Letters to Children from Cultural Icons on the Love of Libraries
Via brainpicker (via @G3ict)
In the spring of 1971, just before the opening of Michigan’s first public library in Troy, an audacious librarian by the name of Marguerite Hart set out to inspire the city’s youngsters to read and love the library. So she dreamed up a letter-writing campaign, inviting dozens of cultural luminaries — writers, actors, musicians, politicians, artists — to share what made reading special for them and speak to the importance of libraries. She got 97 letters in return, spanning 50 states and a multitude of occupations, including notes from such icons as Dr. Seuss, Neil Armstrong, E.B. White and Isaac Asimov. The collection became known as Letters to the Children of Troy and is available online in its entirety, from beloved children’s book illustrator Edward Ardizzone’s four-page hand-written letter, to the charming doodle of artist Hardie Gramatky, to the marvelous letterheads of various state senators.
A library is many things. It’s a place to go, to get in out of the rain. It’s a place to go if you want to sit and think. But particularly it is a place where books live, and where you can get in touch with other people, and other thoughts, through books… A library is a good place to go when you feel bewildered or undecided, for there, in a book, you may have your questions answered. Books are good company, in sad times and happy times, for books are people — people who have managed to stay alive by hiding between the covers of a book.” ~ E.B. White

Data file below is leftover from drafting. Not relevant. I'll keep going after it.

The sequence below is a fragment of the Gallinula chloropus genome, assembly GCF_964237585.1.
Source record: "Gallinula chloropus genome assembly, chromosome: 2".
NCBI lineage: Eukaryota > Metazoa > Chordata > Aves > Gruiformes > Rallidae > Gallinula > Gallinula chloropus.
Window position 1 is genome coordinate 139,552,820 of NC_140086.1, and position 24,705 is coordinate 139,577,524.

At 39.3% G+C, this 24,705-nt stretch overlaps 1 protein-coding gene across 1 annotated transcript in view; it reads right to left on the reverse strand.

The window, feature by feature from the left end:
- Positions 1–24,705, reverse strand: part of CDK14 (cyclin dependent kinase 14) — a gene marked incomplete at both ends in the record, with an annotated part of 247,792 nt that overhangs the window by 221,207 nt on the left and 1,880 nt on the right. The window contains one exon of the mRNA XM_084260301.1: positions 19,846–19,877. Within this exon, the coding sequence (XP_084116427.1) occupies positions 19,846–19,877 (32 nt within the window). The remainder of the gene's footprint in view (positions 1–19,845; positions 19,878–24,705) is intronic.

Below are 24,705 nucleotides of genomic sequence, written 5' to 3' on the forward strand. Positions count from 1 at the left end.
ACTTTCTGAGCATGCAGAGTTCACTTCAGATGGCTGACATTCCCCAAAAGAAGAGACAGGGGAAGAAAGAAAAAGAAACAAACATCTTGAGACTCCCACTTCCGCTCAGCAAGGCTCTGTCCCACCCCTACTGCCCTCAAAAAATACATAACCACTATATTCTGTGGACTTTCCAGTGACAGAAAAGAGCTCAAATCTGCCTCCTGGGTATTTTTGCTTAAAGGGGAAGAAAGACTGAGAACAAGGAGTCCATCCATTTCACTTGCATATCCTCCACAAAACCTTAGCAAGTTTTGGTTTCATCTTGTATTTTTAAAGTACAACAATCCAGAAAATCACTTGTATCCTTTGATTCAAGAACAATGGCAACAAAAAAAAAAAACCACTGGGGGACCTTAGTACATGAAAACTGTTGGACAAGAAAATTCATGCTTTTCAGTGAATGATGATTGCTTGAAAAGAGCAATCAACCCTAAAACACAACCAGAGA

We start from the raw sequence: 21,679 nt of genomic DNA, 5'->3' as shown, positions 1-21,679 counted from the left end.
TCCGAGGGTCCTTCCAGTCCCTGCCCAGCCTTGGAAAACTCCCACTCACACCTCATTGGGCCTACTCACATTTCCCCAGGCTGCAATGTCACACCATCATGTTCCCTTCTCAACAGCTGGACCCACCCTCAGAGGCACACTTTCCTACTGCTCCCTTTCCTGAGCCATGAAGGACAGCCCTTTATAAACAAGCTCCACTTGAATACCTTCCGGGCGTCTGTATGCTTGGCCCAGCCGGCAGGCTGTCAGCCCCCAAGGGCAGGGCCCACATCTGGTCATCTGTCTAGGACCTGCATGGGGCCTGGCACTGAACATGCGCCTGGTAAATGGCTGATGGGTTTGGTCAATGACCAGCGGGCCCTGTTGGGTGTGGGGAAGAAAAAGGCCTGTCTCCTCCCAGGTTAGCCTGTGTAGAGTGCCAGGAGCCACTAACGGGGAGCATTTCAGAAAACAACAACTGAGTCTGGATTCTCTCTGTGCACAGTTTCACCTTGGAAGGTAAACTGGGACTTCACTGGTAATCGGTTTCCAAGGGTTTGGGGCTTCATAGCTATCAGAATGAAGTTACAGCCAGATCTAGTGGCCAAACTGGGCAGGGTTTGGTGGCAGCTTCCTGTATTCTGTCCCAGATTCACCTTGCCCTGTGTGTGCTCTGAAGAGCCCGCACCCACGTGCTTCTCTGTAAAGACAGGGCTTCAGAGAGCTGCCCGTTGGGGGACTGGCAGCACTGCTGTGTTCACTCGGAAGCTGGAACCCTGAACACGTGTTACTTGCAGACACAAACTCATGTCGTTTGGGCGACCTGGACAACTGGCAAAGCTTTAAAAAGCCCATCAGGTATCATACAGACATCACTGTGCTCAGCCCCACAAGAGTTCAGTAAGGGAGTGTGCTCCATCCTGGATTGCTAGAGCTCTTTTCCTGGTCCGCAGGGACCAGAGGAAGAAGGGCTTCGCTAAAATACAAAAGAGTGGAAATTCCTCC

Dear Boys and Girls:Congratulations on the new library, because it isn’t just a library. It is a space ship that will take you to the farthest reaches of the Universe, a time machine that will take you to the far past and the far future, a teacher that knows more than any human being, a friend that will amuse you and console you — and most of all, a gateway to a better and happier and more useful life.” ~ Isaac Asimov**********
Dear Children:Did you ever think of all the people you could be meeting at your library? Why — acrobats, singers, baseball players, knights in armour, kings, queens, elephants, dolls, jacks-in-the-box, angels, fairy godmothers, actors, astronauts, tuba-players — in fact, anyone you wish, through books!You’ll never forget these friends of fantasy-land once you know what warm companions they are. Happy exploring!” ~ Helen Gurley Brown
Explore the full collection in the Letters to the Children of Troy archive.
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